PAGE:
Up to 350 investors - many of them elderly - risk losing a combined $20 million on a faltering residential development in North Shore City.
The future of the $500 million Albany high-rise "super-city" is in doubt after investors were told they might not get this month's interest payment.
Investors who poured $20 million into initial funding for the colossal scheme on Auckland's northernmost outskirts have just received warning letters.
The mini-city for thousands of Aucklanders was to be built on bare leasehold land near Westfield Albany, bringing a new town centre for thousands of people.
In November 2006, property executives Garry Looker, Kevin Podmore and Nick Wevers said plans were for a 200-room hotel, large-scale apartment project with three towers rising up to 30 levels, 15 office blocks rising 10 levels high, a retirement village for hundreds of people and a new bulk retail centre.
Project chief Adam Reynolds said the apartments alone could sell for $400,000 to $500,000.
But Peter Brook, the chairman of developer Albany City Property Investments, has told shocked investors it is "uncertain as to whether ACPI will be in a position to meet the next quarterly interest payment to bond-holders".
The payment is due on June 30.
Bond-holders expected 10.5 per cent annual interest but Mr Brook said ACPI had a number of problems after the failure of two deals to sell leasehold land for residential developments.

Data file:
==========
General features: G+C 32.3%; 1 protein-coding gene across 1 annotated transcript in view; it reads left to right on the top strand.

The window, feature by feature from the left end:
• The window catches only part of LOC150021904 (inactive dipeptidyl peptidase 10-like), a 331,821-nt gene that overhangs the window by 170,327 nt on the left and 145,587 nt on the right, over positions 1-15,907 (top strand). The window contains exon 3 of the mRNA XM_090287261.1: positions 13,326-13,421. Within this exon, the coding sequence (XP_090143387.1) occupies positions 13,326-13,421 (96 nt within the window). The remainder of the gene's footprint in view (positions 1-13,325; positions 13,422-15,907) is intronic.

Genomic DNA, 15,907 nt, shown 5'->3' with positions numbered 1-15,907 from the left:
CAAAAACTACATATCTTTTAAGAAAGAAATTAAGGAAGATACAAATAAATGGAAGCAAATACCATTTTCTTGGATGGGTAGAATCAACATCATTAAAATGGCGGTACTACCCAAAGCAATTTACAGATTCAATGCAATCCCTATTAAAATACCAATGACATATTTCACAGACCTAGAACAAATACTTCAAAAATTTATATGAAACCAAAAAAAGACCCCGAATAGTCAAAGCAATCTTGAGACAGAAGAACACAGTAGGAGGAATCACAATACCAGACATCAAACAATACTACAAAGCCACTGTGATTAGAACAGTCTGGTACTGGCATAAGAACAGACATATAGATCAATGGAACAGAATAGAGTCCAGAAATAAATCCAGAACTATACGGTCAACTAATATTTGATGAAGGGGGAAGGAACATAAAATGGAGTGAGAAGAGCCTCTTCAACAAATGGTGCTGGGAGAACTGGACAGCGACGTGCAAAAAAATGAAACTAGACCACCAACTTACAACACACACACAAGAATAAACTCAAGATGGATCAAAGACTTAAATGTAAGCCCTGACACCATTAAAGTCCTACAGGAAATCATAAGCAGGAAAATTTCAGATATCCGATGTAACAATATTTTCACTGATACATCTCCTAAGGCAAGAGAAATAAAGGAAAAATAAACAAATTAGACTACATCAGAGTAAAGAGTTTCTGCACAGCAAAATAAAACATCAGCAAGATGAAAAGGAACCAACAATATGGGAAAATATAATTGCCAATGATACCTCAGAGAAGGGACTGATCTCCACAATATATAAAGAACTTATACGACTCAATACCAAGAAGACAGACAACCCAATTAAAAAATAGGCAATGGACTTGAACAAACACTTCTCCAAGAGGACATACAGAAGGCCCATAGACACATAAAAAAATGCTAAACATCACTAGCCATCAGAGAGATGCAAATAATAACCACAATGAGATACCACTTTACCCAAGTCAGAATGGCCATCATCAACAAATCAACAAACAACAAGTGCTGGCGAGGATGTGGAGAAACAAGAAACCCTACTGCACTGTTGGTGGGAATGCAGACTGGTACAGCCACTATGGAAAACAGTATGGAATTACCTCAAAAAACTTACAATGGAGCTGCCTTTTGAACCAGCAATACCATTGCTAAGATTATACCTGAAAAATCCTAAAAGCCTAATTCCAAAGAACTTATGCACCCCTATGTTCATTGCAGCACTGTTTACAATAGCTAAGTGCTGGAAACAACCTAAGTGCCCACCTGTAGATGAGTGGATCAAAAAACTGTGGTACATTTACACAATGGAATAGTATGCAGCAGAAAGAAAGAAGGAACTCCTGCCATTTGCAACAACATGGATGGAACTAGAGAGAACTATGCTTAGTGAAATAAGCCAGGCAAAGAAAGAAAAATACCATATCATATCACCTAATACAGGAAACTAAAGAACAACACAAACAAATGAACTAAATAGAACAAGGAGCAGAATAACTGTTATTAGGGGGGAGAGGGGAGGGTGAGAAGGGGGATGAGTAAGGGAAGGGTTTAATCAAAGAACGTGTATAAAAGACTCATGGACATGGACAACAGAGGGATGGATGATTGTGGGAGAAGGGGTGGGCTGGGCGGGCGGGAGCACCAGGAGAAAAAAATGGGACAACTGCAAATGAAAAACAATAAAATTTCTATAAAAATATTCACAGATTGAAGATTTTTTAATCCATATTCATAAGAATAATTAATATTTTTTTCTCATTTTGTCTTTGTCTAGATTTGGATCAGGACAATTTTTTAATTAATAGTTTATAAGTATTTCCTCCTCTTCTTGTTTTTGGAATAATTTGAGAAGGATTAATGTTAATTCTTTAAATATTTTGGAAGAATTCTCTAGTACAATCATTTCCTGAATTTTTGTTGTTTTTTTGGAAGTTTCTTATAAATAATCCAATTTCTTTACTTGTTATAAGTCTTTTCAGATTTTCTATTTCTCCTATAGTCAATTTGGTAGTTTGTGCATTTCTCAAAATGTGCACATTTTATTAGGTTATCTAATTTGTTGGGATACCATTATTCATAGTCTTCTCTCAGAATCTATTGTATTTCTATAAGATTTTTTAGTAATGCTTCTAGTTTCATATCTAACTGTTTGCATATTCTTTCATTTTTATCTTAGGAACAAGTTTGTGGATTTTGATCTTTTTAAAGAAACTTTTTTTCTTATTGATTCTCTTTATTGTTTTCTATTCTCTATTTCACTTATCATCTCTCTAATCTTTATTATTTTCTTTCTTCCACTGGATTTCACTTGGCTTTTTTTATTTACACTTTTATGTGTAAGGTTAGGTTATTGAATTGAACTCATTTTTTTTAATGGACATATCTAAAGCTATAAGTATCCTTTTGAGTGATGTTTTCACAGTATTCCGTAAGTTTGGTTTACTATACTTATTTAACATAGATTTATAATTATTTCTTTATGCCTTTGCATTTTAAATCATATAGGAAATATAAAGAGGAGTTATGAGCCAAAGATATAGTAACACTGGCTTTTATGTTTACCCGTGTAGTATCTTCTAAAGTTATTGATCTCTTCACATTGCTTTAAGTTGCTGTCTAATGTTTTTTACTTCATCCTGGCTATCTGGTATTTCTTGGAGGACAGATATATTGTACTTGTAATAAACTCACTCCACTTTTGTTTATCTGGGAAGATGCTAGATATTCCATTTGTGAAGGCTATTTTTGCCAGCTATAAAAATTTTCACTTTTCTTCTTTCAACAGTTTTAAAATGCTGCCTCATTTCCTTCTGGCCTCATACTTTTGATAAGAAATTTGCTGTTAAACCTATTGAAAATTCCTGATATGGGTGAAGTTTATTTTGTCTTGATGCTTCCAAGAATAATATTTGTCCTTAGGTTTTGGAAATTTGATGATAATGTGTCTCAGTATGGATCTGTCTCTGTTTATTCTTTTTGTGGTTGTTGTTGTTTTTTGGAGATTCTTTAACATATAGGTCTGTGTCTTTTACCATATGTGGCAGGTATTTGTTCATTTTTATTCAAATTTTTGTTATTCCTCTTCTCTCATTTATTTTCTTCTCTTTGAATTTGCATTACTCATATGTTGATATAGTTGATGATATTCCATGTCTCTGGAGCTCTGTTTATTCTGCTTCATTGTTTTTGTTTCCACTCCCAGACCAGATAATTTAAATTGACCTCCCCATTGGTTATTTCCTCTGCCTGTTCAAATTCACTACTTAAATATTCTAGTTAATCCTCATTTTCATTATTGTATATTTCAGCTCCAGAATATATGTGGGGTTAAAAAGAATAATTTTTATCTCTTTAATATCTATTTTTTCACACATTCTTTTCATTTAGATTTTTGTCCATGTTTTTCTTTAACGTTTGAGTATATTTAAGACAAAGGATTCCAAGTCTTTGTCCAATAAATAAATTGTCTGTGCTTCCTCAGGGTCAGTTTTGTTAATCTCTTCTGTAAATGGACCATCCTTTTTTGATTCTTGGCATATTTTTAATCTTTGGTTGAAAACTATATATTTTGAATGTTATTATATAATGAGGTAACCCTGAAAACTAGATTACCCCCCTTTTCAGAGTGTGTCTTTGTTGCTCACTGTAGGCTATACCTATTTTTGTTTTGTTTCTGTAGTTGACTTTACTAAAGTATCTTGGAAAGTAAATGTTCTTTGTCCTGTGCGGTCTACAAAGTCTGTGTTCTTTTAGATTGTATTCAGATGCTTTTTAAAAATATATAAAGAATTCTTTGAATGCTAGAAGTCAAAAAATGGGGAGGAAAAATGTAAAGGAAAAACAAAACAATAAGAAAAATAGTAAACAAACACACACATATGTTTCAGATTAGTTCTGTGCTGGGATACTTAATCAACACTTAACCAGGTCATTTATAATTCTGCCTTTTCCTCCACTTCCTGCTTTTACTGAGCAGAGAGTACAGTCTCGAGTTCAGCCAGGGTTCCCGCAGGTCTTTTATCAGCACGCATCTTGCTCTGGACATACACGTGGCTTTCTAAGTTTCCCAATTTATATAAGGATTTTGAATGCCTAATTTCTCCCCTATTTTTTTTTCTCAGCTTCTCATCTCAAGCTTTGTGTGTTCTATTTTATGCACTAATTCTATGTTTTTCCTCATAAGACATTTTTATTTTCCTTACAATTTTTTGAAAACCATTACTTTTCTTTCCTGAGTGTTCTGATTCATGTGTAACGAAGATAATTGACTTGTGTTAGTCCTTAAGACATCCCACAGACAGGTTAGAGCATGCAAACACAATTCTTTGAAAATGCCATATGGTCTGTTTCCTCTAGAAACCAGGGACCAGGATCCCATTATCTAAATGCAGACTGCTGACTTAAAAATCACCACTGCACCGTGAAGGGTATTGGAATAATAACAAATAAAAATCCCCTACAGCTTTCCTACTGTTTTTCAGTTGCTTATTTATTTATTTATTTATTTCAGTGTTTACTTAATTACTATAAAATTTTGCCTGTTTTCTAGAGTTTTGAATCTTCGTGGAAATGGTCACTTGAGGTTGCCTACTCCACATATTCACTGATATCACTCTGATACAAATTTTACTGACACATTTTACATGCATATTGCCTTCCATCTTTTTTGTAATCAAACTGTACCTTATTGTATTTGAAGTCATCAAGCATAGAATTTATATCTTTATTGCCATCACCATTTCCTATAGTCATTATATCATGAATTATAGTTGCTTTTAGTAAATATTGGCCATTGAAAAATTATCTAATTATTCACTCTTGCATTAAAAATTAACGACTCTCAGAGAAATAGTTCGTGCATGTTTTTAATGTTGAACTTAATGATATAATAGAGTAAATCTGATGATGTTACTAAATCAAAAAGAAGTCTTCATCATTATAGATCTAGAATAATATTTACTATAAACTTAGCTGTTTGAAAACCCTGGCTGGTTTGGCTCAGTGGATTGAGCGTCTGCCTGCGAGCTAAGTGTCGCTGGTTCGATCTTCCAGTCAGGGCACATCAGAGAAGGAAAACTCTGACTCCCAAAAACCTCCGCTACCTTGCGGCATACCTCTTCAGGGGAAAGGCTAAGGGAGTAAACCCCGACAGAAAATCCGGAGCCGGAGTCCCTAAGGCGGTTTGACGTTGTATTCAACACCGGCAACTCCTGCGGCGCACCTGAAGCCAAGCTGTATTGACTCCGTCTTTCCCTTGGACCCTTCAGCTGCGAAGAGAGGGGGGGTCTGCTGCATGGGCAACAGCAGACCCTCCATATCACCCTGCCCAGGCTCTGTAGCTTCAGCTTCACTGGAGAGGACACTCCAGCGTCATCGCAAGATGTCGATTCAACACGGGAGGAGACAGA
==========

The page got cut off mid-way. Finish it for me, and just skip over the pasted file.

"Recent valuations of the property assets of ACPI show a substantial decline in value as a result of the current economic climate.
"A consequence of this is that ACPI does not currently comply with a gearing ratio, being one of the financial covenants of the bond issue as set out in the trust deed dated November 14, 2006.
"The trustee has agreed to extend the trust deed requirements to June 15 to enable ACPI time to work through the position."
Mr Brook has promised to update investors in the next few weeks.
The project is a who's-who of property entities.
The land was bought by Cornerstone Group's Rick Martin for $250 million a few years ago but this year a banking consortium was reported to have exercised its rights and taken control.
ACPI is managed by Albany City Management, which is owned by Symphony Projects, Auguste Holdings and Valad Funds Management. Valad is connected to the Australian Stock Exchange-listed Valad.
ACPI said it had bagged the Holiday Inn as operator for its international hotel.
But that building has never risen.
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